Having an engaged community can also help when it comes to recruiting members for a representative citizen utility board. To recruit board members, KUA is required to post an ad in the local newspaper classified section, but Gent said the utility’s recruitment activities “go way above what is required.”

KUA uses social media, the customer bill – even video – to help recruit citizens interested in serving on the utlity’s five-member volunteer board.

Building buy-in from afar

The Nebraska Public Power District fosters community engagement in a variety of ways. One is by providing a live stream of its monthly board meetings to the public. That allows everyone across the state to watch them, said Jeanne Schieffer, corporate communications and public relations manager at NPPD.

To help get the word out, the utility uses social media to publicize the meeting when it begins. And once a year, NPPD holds one of its monthly board meetings at a location other than its Columbus headquarters as a way of encouraging more public participation.

With at least half of its revenue derived from wholesale power sales, NPPD reaches out to the entities to which it sells power and invites them to meet regularly with NPPD executives and management to discuss ongoing issues.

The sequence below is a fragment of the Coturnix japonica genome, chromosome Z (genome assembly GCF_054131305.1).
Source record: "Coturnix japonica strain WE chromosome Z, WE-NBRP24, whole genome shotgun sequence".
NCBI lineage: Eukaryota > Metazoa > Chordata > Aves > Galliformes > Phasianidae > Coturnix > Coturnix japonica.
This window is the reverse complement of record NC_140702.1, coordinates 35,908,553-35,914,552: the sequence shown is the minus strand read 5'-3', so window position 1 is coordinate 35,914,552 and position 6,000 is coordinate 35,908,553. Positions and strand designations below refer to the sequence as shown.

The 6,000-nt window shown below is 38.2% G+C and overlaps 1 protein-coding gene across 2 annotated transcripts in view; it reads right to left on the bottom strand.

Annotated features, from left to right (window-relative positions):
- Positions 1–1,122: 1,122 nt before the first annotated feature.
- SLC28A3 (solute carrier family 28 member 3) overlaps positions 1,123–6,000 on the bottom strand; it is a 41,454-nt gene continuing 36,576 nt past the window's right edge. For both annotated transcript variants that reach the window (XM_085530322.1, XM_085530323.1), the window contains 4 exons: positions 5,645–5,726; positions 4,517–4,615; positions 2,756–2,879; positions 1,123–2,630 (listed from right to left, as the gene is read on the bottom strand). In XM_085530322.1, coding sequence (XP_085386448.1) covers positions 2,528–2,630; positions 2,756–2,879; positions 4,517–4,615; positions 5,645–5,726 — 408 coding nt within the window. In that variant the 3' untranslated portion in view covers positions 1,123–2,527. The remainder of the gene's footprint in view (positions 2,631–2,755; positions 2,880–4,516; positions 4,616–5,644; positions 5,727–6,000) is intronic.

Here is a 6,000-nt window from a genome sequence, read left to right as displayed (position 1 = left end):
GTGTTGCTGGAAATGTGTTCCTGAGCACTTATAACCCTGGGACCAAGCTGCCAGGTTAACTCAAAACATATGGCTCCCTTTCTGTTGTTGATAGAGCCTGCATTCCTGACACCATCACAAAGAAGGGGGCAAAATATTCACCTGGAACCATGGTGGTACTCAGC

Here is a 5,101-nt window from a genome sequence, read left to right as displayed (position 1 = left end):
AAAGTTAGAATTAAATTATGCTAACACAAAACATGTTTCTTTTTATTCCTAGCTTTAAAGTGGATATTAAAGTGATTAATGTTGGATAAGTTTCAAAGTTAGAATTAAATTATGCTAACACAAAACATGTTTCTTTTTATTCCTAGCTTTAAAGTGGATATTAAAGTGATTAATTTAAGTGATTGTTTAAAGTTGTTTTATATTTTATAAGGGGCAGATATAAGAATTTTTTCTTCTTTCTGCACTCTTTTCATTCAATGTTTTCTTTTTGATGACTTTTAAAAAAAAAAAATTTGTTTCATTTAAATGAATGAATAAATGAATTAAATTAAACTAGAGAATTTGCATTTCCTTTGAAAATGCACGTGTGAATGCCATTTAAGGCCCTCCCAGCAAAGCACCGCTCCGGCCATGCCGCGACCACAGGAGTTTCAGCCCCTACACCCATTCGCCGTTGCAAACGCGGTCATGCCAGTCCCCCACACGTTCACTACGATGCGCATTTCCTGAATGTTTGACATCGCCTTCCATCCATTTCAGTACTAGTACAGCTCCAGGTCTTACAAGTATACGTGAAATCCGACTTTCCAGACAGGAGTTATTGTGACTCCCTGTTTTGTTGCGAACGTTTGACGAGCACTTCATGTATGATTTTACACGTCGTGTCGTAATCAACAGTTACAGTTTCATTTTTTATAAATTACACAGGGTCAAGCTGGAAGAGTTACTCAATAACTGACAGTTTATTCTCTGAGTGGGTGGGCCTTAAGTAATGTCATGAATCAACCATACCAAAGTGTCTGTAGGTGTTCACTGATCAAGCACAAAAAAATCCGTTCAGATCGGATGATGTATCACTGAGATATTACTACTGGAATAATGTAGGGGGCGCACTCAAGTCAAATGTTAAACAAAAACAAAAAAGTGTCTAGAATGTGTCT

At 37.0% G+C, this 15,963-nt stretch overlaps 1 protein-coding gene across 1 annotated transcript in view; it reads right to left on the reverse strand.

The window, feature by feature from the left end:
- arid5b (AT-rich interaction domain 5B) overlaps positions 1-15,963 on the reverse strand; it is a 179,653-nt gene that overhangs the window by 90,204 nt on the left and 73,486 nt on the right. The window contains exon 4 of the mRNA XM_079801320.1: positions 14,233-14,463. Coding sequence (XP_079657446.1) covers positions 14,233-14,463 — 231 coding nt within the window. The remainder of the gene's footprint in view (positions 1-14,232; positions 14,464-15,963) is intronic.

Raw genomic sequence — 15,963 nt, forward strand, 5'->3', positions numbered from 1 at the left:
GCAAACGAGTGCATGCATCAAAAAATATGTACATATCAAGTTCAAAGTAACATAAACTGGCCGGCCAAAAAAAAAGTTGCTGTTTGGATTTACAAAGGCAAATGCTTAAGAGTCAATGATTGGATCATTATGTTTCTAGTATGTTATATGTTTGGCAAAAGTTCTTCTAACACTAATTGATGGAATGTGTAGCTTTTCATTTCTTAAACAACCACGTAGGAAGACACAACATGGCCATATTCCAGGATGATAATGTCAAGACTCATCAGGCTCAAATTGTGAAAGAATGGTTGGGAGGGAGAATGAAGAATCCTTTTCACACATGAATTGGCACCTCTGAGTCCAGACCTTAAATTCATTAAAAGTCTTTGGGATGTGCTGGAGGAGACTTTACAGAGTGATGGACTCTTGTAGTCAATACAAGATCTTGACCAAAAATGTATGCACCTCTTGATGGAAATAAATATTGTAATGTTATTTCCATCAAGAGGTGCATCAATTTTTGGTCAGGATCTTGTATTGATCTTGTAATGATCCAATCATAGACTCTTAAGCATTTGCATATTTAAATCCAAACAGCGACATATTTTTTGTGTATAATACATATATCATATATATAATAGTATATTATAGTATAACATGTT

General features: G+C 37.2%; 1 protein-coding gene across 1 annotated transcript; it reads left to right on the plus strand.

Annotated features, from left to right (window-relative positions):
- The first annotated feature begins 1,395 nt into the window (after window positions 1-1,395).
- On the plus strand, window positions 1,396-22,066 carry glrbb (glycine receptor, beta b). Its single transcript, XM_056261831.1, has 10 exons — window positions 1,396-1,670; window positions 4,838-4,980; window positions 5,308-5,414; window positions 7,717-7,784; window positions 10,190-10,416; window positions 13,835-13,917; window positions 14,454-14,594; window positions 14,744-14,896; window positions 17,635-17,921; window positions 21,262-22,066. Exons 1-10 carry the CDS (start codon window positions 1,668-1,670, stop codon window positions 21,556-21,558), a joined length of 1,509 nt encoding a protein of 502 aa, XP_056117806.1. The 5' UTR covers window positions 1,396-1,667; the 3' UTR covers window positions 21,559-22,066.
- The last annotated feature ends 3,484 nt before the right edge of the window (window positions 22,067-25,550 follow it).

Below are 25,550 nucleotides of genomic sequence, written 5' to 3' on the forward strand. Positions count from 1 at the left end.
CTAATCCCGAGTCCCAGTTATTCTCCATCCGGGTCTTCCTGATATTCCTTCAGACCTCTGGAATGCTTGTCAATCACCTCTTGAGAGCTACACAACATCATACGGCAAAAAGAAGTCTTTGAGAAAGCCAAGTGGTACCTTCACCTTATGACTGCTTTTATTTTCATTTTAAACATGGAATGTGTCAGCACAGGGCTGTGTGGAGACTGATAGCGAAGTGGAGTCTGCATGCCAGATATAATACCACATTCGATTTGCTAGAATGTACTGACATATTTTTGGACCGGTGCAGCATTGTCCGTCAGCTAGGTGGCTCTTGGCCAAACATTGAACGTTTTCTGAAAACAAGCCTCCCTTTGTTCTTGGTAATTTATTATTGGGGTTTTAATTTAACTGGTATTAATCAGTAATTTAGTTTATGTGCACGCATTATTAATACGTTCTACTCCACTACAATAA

NPPD also meets regularly with community leaders in the 79 retail communities it serves. Schieffer said account managers and/or customer service representatives regularly attend community events and council meetings to make sure those communities know they have a conduit for raising questions or seeking additional information.

The Omaha Public Power District livestreams both its committee and board meetings so that they are convenient and available to customers across the utility’s territory. That practice comes from OPPD’s senior management and board of directors, which in 2015 developed a number of strategic directives to serve as guiding principles and help optimize decision-making.

One of those directives, Stakeholder Outreach and Engagement, specifically addresses OPPD’s commitment to engaging its customers, the community, and other stakeholders through outreach and engagement.

“Employees take great pride in being involved in those areas where they work and live,” said Lisa Olson, vice president of public affairs at OPPD. That participation helps us “keep a pulse on the needs of each diverse and unique community,” she said.

Olson said OPPD already works with a variety of organizations, from the United Way to Rotary clubs, and is developing a “community connections team” to help the utility learn more about its communities, identify partnerships, and proactively address any areas of concern for its customer-owners.